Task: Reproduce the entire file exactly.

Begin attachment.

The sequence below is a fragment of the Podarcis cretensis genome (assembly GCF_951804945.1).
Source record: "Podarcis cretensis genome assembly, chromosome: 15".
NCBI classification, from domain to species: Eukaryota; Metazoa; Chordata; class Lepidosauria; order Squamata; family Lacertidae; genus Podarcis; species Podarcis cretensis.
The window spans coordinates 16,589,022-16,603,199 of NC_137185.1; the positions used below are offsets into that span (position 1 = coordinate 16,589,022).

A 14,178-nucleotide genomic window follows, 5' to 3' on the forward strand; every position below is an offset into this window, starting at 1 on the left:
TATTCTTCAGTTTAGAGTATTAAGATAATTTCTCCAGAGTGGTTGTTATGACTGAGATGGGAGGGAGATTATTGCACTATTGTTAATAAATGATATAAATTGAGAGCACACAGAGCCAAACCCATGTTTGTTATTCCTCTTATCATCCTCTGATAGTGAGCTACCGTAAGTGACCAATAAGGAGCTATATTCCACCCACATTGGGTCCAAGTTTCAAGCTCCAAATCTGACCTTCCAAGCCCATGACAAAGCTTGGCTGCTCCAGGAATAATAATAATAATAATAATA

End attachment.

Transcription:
The sequence below is a fragment of the Podarcis cretensis genome (assembly GCF_951804945.1).
Source record: "Podarcis cretensis genome assembly, chromosome: 15".
NCBI classification, from domain to species: Eukaryota; Metazoa; Chordata; class Lepidosauria; order Squamata; family Lacertidae; genus Podarcis; species Podarcis cretensis.
The window spans coordinates 16,589,022-16,603,199 of NC_137185.1; the positions used below are offsets into that span (position 1 = coordinate 16,589,022).

A 14,178-nucleotide genomic window follows, 5' to 3' on the forward strand; every position below is an offset into this window, starting at 1 on the left:
TATTCTTCAGTTTAGAGTATTAAGATAATTTCTCCAGAGTGGTTGTTATGACTGAGATGGGAGGGAGATTATTGCACTATTGTTAATAAATGATATAAATTGAGAGCACACAGAGCCAAACCCATGTTTGTTATTCCTCTTATCATCCTCTGATAGTGAGCTACCGTAAGTGACCAATAAGGAGCTATATTCCACCCACATTGGGTCCAAGTTTCAAGCTCCAAATCTGACCTTCCAAGCCCATGACAAAGCTTGGCTGCTCCAGGAATAATAATAATAATAATAATA